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Your baby's senses

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Get to grips with your baby’s senses

All of your baby’s senses are present at birth and will help him to absorb a lot of information about the outside world.

Here we will look at the four senses your little one has and how you can stimulate them.

Sight

At birth your baby’s sight is blurry so he can see things best when they are between 20-35cm (8-10 ins) away.

From a few weeks old he will enjoy looking at black and white patterns and strong primary colours. By around two months he will be able to keep his gaze on a moving object such as a mobile over the cot, or a toy dangling from a baby gym.

At six months he will be able to focus at any distance and you’ll notice that his hand-eye co-ordination is developing. At this age he can look for and reach out for an object and pass it from hand to hand. By the time he reaches a year his vision will be nearly as good as an adults.

How you can help

  • Lie him on a colourful mat with a mirror so that he can watch himself
  • Play simple hand games, such as pat-a-cake to help his hand-eye development
  • Choose toys with buttons and other manipulative features that when pressed or touched trigger a sound or light that will encourage repeated movements.

Hearing

From about 20 weeks your unborn baby can start detecting sounds and in the last few weeks before he’s born you may become aware of him moving in response to external sounds.

When he is born your baby will already know the sound of your voice and may respond to music that he’s heard in the womb. If you shake a rattle he may turn his eyes towards the sound you are making.

By three months your baby will be trying to duplicate the sounds he hears by cooing. Round about six months, he’ll be using his own voice to babble, which is his way of talking.

When he’s reached one year he will understand the meaning of many of the words he hears and may be able to say a few of them.

How you can help

  • Make music together with toy instruments that can be banged and rattled
  • Read books with your babies that have colourful pictures and things to press which makes a noise
  • Talk about the things you can see when you are out and about and encourage him to imitate sounds of ducks, tractors and cars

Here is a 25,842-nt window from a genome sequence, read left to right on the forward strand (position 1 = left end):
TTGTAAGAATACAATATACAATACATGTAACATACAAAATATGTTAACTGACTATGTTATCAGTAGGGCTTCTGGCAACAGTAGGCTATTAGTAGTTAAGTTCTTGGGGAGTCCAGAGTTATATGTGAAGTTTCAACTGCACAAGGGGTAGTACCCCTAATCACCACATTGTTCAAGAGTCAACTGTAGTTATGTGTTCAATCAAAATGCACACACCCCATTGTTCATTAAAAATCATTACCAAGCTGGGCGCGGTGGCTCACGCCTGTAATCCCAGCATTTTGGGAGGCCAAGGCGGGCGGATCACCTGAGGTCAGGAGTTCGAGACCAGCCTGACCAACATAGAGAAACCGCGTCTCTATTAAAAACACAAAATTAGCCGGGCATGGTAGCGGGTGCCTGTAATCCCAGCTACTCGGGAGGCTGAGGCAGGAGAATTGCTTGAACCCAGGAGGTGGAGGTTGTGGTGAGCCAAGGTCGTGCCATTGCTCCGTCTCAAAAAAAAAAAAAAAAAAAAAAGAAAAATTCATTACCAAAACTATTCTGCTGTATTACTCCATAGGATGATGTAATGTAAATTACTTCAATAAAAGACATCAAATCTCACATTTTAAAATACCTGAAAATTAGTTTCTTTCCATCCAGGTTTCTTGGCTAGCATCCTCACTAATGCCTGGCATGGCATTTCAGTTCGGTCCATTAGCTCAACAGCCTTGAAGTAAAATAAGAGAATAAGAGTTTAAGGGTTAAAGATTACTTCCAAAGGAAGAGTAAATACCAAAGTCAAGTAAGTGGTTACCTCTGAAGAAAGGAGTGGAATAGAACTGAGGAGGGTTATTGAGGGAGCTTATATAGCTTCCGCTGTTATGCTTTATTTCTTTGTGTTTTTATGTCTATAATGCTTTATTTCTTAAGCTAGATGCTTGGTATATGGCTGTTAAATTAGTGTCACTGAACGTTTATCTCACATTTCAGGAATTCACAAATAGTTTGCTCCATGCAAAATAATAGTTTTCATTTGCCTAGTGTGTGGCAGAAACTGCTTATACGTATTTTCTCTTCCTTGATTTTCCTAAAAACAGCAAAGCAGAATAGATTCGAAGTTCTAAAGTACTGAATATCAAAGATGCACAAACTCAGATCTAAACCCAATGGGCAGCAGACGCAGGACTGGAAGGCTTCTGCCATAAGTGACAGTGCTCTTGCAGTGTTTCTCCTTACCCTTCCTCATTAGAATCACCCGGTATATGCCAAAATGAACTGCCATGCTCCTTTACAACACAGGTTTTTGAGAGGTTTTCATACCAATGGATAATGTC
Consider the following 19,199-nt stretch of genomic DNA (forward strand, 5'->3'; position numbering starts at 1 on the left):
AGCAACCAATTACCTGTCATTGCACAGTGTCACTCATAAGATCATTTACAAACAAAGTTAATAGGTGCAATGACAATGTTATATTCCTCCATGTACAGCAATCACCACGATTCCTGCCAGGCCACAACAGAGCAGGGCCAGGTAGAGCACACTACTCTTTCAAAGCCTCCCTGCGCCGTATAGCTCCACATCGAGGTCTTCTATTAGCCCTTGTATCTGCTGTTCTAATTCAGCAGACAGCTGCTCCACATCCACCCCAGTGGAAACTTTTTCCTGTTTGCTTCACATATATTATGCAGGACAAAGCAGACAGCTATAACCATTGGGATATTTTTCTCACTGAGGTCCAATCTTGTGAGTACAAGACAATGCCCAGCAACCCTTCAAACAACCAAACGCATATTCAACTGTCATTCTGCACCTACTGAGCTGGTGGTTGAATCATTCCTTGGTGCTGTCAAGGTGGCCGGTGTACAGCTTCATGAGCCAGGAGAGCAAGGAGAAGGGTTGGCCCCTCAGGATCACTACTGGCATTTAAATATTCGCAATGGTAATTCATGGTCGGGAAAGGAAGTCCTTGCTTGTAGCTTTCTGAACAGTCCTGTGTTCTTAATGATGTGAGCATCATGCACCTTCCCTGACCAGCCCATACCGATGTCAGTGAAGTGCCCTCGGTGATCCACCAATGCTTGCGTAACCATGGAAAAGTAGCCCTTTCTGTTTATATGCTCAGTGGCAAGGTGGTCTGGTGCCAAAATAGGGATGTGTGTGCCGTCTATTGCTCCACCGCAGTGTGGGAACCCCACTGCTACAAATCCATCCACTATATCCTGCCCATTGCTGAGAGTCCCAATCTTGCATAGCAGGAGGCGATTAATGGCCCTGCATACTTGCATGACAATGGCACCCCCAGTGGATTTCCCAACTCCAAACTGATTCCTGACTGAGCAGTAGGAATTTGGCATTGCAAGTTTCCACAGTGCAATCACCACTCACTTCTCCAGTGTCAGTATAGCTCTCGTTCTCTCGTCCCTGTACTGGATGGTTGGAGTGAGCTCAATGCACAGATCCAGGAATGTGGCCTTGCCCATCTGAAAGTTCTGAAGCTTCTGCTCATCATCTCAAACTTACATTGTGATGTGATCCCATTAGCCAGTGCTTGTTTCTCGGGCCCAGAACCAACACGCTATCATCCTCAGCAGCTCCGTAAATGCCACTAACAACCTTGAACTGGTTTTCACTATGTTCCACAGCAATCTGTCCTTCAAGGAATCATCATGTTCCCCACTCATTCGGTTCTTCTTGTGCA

Smell

As early as the third trimester your baby will have begun to detect different odours through your amniotic fluid.

By the time he is born his sense of smell will be well developed and he will quickly learn to recognise your smell and he’ll be able to distinguish the smell of your breast milk from that of other mothers.

Babies are comforted by familiar scents so he’s much more likely to settle in your arms when he’s upset than anyone else’s.

Your baby’s sense of smell will continue to develop and he will learn to distinguish different smells as he gets older. By the time he is a year old he will have begun to recognise the smell of different foods and this will play a large part in what foods he likes or dislikes.

How you can help

  • Encourage your baby to smell different items such as wax crayons, coffee beans, herbs and flowers and explain what each item is
  • Make sure he doesn't inhale or touch items that could irritate such as pepper or spices that can create a burning sensation in the back of the nose
  • Strong smells such as cigarette smoke and deodorisers can be overwhelming to a baby, so keep them away from any strong odours.

Touch

Your newborn is aware of different textures and will love having skin-to-skin contact with you. During the first few months your baby will use his mouth to explore textures.

At around six months he will start to use his hands as well as his mouth to get the feel of different items. Once he becomes mobile he will want to touch and feel everything.

Soft toys with different textures or fabrics will help to develop your baby’s sense of touch as he learns to hold and grasp items.

How you can help

  • You can stimulate your baby’s sense of touch using a variety of different materials such as felt, tissue, fur and sandpaper
  • Read books to your baby that make touching part of the reading experience
  • Look for toys that have ribbons, moulded characters, different textiles and fabric

Taste

Your newborn will definitely prefer the sweet taste of breast milk or formula to sour or bitter flavours. But as his taste develops you may find that he starts to show a preference for salty things.

It is thought that breastfed babies may be more open to a range of flavours because they are used to the changing flavour of your breast milk which is affected by the things you eat, so it could be garlicky one day and minty the next.

Encouraging your baby to try a wide range of different flavours will make it less likely that he will become a fussy eater.

How you can help

  • Let your baby see you eating and enjoying lots of different foods
  • If he’s reluctant to try new foods once he’s on solids take a poonful for yourself so he can see that you think the food is tasty
  • Don’t force your baby to eat things he doesn't like, but don’t offer alternatives either. Take the disliked food away and wait a few days before offering it again.
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